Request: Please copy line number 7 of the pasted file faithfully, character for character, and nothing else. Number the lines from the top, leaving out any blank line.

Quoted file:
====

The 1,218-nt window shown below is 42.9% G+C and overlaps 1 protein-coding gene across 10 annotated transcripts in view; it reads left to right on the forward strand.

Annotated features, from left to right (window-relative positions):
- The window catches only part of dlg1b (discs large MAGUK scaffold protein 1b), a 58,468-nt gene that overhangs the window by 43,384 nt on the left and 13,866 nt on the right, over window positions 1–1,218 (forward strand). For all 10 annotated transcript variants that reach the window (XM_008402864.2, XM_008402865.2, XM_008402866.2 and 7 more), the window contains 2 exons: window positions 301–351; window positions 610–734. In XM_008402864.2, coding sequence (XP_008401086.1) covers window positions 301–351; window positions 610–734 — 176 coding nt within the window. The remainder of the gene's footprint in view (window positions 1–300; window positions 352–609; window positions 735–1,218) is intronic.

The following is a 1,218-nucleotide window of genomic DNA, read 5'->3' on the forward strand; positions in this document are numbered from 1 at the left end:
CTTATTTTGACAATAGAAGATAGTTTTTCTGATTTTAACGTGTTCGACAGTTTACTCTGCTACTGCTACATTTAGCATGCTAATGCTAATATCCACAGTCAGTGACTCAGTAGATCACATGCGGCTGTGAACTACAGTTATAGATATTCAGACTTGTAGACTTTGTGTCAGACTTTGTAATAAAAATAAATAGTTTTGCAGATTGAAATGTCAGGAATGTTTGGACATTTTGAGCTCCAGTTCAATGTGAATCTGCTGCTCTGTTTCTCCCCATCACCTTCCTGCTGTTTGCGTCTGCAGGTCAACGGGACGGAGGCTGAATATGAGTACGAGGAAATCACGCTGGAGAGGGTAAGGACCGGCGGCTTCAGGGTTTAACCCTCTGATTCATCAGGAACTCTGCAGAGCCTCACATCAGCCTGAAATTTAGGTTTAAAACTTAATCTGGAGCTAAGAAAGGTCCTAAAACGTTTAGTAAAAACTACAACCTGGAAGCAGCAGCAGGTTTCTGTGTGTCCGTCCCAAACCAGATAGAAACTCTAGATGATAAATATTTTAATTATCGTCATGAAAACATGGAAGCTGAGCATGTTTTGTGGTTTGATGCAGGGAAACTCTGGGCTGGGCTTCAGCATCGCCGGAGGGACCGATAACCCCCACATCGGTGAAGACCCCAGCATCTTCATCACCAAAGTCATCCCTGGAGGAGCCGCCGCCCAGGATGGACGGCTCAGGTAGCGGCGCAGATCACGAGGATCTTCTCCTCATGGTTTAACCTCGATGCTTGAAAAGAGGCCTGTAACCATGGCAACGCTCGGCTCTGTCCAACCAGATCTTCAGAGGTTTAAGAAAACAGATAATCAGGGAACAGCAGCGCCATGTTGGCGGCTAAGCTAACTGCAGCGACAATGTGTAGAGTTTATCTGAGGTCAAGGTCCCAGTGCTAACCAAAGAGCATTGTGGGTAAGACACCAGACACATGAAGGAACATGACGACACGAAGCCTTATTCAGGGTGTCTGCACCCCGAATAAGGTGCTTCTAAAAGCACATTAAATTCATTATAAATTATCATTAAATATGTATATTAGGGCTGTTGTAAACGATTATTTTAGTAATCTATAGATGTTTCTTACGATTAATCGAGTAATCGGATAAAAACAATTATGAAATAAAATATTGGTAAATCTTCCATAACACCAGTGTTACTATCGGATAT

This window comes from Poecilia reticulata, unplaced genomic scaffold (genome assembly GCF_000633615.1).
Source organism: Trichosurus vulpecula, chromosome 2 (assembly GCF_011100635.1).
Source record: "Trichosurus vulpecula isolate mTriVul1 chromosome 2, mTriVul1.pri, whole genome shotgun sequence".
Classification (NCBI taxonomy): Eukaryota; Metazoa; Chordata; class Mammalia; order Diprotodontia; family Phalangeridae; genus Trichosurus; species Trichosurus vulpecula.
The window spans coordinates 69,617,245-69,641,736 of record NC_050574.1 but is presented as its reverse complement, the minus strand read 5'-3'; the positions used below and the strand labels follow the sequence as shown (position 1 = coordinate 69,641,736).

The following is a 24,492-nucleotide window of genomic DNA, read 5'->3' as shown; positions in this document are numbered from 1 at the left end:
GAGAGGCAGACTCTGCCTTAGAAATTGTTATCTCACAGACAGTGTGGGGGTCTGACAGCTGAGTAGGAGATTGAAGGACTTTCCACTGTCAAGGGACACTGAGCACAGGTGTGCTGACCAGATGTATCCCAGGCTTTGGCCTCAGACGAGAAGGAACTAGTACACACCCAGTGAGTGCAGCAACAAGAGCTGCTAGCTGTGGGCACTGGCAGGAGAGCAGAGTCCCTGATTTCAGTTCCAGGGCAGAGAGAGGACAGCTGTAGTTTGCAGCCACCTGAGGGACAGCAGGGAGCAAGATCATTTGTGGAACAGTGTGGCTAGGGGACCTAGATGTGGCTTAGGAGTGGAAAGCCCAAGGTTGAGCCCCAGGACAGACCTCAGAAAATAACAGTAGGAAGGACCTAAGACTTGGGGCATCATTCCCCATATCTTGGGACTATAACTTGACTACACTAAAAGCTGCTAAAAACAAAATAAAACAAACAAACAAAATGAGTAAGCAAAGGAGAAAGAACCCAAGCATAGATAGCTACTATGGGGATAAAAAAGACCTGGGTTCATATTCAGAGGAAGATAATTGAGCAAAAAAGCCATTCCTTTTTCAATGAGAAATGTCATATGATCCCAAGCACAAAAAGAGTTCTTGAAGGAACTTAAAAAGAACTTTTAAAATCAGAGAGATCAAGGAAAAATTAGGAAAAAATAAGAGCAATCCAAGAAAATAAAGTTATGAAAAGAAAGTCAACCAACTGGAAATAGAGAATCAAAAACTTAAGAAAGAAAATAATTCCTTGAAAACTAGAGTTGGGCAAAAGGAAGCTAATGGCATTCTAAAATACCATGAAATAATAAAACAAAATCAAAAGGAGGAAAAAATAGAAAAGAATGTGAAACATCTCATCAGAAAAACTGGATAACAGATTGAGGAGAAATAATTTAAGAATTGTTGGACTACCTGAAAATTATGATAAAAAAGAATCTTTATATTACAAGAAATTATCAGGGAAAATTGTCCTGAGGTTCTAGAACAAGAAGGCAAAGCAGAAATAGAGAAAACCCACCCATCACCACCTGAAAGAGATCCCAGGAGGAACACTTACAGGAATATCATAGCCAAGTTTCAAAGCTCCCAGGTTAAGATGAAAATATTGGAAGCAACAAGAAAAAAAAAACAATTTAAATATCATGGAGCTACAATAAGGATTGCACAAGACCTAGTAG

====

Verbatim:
Source organism: Trichosurus vulpecula, chromosome 2 (assembly GCF_011100635.1).